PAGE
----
What Is The Outlook For Construction Post Pandemic?
Over the past few weeks, thanks to the very successful vaccine rollout in countries such as the US, the UK, and Israel, we have glimpsed the end of the road in terms of the COVID-19 pandemic. We are also starting to see the beginnings of the much-longed-for post-crisis acceleration in demand for construction activity. Alongside this, there has been a massive surge in construction technologies in recent times, driven by strong investment figures into the sector. According to London-based proptech and tech investor Concrete VC, “venture capital investment growth in construction tech has far outpaced the overall VC space.” With this in mind, I had a chat with Autodesk Senior VP and General Manager Jim Lynch, who broke down the main findings of the design and construction software company’s 2021 Construction Outlook report and shared his view on what we can expect for the future.
The report uses U.S. Census data, construction starts data, Dodge Data & Analytics data, and aggregated bidding data from Autodesk Construction Cloud’s BuildingConnected, where over a million owners, general contractors, construction managers, and subcontractors answer or request bids. It is worth noting that this data is very much U.S.-centric and excludes small market players, across a variety of asset classes.
As Lynch puts it, “the big takeaway is that the market is back”. Commercial real estate bidding activity has surpassed pre-pandemic levels, and the BuildingConnected data reflects that real-time bidding has bounced back to pre-pandemic levels and reached an all-time high of 36% year on year in January. Canceled and delayed projects are coming back online, and what is most interesting is that 80% of bids are being turned around in seven days, indicating that the industry is turning to technology to drive greater efficiencies.
By 2050, the global population will have grown by two billion people, and it is a fact that the construction industry will not be able to serve their needs unless it innovates, drastically. The report highlights a series of key concerns that need to be addressed with great urgency so as not to stunt future growth. Of these, the most pressing are around labor market limitations, construction costs, and the design process.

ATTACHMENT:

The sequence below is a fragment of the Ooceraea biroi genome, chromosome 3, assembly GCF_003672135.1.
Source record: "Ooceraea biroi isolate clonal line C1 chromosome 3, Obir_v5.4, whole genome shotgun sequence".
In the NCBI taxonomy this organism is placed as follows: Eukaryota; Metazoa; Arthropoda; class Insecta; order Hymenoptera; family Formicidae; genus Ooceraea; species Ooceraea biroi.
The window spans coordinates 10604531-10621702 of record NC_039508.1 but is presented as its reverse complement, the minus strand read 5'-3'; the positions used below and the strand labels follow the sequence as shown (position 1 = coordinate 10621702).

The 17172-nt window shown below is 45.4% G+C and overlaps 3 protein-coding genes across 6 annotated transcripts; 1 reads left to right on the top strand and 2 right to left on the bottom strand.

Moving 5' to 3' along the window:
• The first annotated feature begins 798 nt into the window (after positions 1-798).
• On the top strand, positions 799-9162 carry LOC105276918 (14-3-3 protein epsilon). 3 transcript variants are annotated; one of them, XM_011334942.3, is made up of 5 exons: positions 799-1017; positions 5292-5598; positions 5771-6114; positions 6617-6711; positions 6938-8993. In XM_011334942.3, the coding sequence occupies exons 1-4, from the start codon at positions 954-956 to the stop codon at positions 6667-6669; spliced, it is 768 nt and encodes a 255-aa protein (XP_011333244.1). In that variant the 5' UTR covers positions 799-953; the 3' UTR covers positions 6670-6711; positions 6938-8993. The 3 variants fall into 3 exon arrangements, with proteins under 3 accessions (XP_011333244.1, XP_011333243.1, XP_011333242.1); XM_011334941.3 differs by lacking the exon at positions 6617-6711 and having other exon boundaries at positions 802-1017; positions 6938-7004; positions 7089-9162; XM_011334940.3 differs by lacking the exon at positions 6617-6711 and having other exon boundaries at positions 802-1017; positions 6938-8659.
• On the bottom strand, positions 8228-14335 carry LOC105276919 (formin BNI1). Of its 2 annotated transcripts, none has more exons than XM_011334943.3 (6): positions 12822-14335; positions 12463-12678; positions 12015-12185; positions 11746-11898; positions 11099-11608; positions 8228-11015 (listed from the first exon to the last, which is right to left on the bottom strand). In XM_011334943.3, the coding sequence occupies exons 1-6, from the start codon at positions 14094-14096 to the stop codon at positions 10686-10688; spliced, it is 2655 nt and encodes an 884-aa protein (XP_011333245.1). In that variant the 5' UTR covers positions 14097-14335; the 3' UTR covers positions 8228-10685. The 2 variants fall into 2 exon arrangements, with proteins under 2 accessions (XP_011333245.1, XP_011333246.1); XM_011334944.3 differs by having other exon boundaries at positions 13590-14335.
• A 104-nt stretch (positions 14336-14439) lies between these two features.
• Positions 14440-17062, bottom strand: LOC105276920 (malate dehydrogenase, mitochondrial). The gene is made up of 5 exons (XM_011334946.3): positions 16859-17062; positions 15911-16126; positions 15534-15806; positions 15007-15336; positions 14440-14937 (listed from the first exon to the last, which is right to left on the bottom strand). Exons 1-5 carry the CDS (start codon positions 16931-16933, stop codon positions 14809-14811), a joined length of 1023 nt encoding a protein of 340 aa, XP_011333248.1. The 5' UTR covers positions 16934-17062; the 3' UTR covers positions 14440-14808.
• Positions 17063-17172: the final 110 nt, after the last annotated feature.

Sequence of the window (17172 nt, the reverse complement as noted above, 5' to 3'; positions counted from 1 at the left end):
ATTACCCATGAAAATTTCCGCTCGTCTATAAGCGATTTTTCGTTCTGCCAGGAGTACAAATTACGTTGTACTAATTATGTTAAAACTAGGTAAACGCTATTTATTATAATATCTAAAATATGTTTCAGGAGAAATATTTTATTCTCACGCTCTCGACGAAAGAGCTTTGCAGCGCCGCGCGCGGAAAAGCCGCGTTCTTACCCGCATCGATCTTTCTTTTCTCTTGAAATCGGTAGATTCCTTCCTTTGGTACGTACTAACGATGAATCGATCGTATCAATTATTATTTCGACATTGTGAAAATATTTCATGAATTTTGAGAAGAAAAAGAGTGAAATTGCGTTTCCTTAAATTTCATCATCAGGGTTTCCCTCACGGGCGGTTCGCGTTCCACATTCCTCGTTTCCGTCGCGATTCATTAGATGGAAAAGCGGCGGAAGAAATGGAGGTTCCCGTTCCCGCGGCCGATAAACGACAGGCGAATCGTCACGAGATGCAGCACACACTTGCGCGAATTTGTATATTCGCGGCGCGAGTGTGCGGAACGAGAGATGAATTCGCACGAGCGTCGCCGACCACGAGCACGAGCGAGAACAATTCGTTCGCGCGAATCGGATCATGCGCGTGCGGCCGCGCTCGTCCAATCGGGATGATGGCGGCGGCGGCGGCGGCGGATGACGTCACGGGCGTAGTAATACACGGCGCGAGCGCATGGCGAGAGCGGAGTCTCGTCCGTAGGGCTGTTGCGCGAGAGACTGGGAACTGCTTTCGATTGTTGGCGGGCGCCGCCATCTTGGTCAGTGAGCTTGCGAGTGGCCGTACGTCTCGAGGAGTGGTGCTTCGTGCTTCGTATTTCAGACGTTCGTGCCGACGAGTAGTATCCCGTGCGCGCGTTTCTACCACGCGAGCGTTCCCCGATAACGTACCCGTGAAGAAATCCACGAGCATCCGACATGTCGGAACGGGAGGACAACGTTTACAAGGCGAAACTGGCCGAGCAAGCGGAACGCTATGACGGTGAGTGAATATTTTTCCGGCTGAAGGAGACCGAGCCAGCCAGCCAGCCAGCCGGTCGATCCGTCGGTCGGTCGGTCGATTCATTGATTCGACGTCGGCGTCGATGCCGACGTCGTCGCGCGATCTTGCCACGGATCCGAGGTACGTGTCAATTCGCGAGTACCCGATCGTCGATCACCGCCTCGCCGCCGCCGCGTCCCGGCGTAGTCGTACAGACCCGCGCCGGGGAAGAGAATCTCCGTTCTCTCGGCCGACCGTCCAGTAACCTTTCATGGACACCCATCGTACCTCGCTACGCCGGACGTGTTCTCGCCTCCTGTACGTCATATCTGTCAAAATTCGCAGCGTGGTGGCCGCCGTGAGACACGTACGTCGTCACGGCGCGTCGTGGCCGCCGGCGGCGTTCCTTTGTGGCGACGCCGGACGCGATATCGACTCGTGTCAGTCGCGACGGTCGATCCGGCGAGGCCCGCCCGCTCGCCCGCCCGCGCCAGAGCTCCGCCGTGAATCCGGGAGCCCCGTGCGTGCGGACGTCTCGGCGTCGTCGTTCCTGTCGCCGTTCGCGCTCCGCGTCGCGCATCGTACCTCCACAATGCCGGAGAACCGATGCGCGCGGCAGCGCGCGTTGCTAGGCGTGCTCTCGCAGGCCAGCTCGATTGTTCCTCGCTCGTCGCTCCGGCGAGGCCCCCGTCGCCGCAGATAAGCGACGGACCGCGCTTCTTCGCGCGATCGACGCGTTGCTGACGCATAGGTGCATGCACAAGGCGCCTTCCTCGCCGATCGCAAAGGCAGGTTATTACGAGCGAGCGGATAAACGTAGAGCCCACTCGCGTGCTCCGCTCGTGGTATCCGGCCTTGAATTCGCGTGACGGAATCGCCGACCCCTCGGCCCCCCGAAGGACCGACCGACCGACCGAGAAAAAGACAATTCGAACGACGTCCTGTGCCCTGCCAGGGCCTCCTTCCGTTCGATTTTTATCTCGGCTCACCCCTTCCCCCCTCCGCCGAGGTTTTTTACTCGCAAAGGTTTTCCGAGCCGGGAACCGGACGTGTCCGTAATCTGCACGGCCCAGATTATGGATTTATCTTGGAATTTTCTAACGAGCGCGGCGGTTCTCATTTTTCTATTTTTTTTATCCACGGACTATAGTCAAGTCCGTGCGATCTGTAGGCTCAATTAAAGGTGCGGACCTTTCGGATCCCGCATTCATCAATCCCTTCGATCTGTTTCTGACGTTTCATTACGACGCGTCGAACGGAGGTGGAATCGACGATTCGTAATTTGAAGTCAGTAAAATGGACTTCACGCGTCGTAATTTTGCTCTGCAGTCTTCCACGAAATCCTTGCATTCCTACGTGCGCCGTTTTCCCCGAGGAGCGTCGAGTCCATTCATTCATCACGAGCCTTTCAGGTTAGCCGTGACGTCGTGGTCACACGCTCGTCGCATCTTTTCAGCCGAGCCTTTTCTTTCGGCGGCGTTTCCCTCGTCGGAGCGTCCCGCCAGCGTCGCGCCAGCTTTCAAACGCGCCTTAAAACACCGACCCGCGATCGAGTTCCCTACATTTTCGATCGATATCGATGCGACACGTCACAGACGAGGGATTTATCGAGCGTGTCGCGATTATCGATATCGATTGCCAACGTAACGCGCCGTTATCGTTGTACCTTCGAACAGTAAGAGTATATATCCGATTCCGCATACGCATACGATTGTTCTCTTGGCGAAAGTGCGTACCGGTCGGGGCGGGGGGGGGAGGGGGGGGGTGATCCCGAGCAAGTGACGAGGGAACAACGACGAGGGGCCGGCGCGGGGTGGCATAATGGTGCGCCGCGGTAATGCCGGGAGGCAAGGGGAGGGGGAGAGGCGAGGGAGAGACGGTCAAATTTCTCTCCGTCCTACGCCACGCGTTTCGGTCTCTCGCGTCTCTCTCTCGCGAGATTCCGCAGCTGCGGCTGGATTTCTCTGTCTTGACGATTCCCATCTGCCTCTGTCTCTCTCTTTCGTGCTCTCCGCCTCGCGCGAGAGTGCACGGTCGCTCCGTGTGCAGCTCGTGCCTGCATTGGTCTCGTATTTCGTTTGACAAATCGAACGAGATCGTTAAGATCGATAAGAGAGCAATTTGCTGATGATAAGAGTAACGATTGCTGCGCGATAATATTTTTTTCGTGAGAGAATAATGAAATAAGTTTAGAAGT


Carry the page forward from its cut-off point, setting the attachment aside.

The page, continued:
Put simply, the question around the labor market is “how do we fix it”. Lynch shared that it is a global issue for customers, as everybody is concerned about not having sufficient labor to fulfill contracts. According to the report, the hardest positions to fill are laborers, carpenters, and heavy equipment operators as far as crafts are concerned, whilst project managers and construction supervisors are the hardest to find for full-time positions. Lynch reckons that the industry needs to do a much better job at engaging with universities, unions, and labor groups to ensure new entrants into the workforce gain the skills they require. Autodesk makes sure that graduates are proficient in its tech by providing its software for free to universities, partnering with them to ensure that their curriculums include learning to use it.
Lynch shared that they are also very committed to engendering diversity in construction, stating that, “A year ago we did a project with the Associated General Contractors of America to provide PPE [personal protection equipment] for women in construction. Building out diversity in the workforce is a huge opportunity for the industry and we want to play a part.” These are small steps in the right direction – over 90% of the construction industry is male, and it is imperative that this change, especially in light of ever-growing labor shortages. The good news is that the deployment of tech on-site is bringing opportunities to diversify the workforce, as the industry is becoming less and less manual labor-intensive. According to Lynch, “Robotics is coming to the worksite, and they will not take jobs away, they will make the workforce on the site more efficient and make their jobs safer. What happens on-site is changing, but not fast enough!”